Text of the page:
DDB London looks to gain momentum from planning shake-up

One of the more interesting agency transformations of recent times is going on at DDB London, the UK outpost of one of the great creative agency networks and, before that, the legendary UK hotshop Boase Massimi Pollitt.

BMP’s Stanley Pollitt was one of the founders of what used to be known as account planning as an agency discipline (alongside the parallel efforts of Stephen King at JWT London) and DDB’s planning department is currently undergoing a retread to try to create what DDB hopes will be “a world class integrated communications agency.”

In part this has involved incorporating DDB digital network Tribal into the main agency, a process not without its stresses and strains. It also involves replacing the agency’s highly-regarded head of planning Sarah Watson who departed for Bartle Bogle Hegarty New York in May (BBH NY probably has more planners per square foot than anywhere).

To the latter end DDB has promoted Drew Burdon and Dom Boyd to planning partners, reporting to executive head of strategy Lucy Jameson.

Burdon (left) is the geek in the mix as a former head of strategy at Tribal DDB and, before ads, a work colleague of cutting edge musician Brian Eno. He is reported to be an expert in how technology allows brands to get closer to customers, helping to develop the VW Configurator iPhone app, and will continue as strategy head of Tribal.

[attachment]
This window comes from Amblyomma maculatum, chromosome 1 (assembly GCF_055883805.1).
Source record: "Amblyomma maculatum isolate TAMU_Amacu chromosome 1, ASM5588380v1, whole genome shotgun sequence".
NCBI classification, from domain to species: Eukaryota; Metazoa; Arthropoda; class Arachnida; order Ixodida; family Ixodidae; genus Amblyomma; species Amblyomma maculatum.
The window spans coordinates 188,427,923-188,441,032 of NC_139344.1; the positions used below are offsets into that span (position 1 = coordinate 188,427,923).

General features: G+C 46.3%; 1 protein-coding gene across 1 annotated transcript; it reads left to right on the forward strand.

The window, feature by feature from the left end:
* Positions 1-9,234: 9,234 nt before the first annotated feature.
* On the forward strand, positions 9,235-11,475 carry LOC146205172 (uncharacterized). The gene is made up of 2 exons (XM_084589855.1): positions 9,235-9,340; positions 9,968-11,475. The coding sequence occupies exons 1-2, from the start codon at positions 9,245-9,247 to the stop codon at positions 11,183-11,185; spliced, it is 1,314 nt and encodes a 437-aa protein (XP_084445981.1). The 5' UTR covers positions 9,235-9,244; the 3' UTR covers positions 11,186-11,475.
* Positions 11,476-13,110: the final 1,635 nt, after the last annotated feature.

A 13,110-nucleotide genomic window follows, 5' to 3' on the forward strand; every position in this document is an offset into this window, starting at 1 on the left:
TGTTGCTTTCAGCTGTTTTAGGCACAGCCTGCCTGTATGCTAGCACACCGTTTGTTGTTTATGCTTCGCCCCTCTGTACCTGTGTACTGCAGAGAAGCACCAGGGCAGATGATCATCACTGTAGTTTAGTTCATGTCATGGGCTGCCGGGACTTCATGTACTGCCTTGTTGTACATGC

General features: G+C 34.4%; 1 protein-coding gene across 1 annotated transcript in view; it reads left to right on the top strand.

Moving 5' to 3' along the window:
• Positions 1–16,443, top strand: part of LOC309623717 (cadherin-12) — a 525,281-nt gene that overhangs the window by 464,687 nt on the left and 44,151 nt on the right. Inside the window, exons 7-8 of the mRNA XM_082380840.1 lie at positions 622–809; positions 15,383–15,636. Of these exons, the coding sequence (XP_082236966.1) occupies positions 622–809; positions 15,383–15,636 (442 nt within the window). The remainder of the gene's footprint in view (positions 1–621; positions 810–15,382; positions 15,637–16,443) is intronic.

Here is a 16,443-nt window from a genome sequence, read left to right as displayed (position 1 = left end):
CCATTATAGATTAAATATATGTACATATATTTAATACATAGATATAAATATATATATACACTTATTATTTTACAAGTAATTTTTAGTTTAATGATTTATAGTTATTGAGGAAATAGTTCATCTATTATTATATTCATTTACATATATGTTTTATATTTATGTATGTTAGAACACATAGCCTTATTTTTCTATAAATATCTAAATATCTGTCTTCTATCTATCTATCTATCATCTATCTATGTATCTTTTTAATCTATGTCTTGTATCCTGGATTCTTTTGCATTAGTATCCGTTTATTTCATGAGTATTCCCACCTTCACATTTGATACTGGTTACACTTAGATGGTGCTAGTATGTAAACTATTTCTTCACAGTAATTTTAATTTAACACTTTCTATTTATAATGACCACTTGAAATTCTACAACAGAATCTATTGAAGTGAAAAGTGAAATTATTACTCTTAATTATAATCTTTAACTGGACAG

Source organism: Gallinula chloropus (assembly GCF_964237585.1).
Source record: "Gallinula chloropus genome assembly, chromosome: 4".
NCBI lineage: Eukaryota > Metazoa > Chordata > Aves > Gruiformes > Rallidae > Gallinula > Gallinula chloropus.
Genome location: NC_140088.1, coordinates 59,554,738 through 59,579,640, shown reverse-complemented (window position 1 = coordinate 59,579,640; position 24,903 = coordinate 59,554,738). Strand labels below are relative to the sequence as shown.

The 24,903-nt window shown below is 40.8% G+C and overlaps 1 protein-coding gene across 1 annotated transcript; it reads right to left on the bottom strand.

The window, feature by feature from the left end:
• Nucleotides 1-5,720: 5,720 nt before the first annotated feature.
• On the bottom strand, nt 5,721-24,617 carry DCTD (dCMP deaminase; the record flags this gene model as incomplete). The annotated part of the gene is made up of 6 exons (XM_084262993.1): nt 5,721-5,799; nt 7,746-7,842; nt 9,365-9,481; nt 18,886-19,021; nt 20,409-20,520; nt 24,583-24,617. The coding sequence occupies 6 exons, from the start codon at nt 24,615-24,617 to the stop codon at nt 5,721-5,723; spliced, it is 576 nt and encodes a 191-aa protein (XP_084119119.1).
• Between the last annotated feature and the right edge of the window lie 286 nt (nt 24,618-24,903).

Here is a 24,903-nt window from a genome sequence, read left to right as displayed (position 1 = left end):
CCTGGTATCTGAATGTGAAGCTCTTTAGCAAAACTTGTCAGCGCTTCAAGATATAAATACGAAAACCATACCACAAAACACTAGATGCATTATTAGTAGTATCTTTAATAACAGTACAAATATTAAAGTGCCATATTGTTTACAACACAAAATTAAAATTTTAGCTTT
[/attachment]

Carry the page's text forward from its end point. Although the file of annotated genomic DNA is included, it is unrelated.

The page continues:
Former strategy director Boyd has a classic planning background, starting his career at AMV/BBDO then on to be head of planning at Mortimer Whittaker O’Sullivan when that now-defunct agency handled Waitrose. At DDB he oversees data business DDB Matrix.

DDB is clearly hoping that its new(ish) positioning as an integrated communications agency (ie one that’s just as good at digital) helps it recapture some momentum. The agency has slipped down the UK rankings and is uncomfortably dependent on the Volkswagen account, for which it routinely produces outstanding work.

In recent months it has lost four top creatives to DLKW Lowe (replaced by luring Matt Lee and Pete Heyes back from The Red Brick Road so it may have got the best of the deal) and its second-biggest account Virgin Media is reviewing. It also made a number of redundancies in the summer.

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About Stephen Foster

Stephen is a former editor of Marketing Week and London Evening Standard advertising columnist. He wrote City Republic for Brand Republic and is a partner in communications consultancy The Editorial Partnership.